The Charter Symposium brought together political scientists, legal scholars, and legal practitioners to exchange knowledge with rights advocacy groups, student, and members of the public on how the Charter must be further developed to bring more equity for disadvantaged groups in Windsor-Essex and beyond.Organized by Dr. Emmanuel Richez, Associate Professor of Political Science at the University of Windsor (Windsor, Ontario) as part of her position as Humanities Research Group Fellow for the 2022-2023 academic year. The one-day event was held at the University of Windsor on Friday, March 3rd, 2023,
The first main objective of the Charter Symposium was to generate and to share knowledge that will better equip disadvantaged individuals and groups representing them to have their Charter rights and freedoms recognized, clarified, and enforced. The Charter Symposium consisted of three panels. The first panel will tackle access to justice under the Charter. The second panel will explore how human rights protected by the Charter can be expanded to aid vulnerable groups (sections 2 and 15), while the third panel will focus on how to increase the scope of languages rights for official language minority communities (sections 16 to 23 of the Charter). The Charter symposium concludedl with a formal networking session, an opportunity for local advocacy groups to build relationships with academics and legal practitioners in view of furthering Charter rights and freedoms.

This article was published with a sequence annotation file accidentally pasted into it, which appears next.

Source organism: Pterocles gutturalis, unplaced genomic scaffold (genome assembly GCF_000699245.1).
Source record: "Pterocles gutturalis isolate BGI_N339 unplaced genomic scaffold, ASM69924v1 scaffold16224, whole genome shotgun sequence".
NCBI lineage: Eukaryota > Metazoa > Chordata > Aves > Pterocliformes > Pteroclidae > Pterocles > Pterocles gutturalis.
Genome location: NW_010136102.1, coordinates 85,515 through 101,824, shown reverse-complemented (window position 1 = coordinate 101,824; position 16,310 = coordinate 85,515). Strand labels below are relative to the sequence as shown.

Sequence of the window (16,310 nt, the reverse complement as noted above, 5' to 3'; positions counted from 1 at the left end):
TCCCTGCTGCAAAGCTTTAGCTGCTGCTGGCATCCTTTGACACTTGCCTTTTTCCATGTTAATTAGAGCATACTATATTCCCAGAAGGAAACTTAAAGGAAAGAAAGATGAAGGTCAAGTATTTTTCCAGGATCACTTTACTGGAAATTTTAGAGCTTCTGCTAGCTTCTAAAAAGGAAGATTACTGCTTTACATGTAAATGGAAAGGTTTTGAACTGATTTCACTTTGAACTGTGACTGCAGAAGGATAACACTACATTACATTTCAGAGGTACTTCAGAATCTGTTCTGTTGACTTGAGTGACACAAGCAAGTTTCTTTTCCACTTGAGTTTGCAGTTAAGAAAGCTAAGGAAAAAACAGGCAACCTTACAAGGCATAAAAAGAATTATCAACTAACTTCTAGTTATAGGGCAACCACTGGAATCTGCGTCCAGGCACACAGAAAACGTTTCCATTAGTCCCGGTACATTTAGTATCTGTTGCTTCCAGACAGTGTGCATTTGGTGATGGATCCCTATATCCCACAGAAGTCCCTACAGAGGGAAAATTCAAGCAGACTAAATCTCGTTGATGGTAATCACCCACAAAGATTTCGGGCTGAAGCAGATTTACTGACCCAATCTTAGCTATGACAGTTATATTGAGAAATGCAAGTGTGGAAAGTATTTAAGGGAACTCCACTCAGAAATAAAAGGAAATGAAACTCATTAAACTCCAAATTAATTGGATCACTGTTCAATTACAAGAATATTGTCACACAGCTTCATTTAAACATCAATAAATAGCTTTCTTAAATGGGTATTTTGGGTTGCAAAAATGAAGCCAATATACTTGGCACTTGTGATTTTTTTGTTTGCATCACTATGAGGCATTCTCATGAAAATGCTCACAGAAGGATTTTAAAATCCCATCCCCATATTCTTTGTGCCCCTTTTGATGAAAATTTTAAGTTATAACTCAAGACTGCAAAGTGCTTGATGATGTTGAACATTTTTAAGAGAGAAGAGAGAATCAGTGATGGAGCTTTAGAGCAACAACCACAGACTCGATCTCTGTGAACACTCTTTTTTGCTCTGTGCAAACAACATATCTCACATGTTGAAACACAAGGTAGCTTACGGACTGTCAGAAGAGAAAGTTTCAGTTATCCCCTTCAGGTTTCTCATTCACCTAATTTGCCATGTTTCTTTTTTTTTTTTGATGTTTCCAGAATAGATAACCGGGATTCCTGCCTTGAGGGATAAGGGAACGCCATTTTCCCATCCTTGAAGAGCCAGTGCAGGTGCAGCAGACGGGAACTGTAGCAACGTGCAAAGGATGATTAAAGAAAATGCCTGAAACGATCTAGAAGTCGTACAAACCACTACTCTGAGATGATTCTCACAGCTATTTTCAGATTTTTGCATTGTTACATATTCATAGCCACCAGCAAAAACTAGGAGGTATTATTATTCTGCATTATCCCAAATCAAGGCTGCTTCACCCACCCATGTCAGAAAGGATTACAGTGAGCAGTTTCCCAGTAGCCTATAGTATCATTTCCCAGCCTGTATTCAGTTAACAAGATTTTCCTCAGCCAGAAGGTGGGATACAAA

The second main objective of the project was to promote equity, diversity, and inclusion among women, religious minorities, official languages communities, Indigenous Peoples, disabled persons, etc. Panellists and students working for the Charter symposium were from diverse backgrounds. Simultaneous translation in French and English was provided for presenters to speak, and for audience members to listen, in their preferred Canadian official language. The Charter Symposium was also broadcasted live online, for free, in both French and in English for those who could not attend in person due to cost or disability, thereby reaching as many people as possible. The recordings of the panels will be made permanently available free-of-charge online. Papers stemming from the panelists' presentations will be published in the Windsor Yearbook of Access to Justice, which is a bilingual open-sourced journal hosted by the Leddy Library.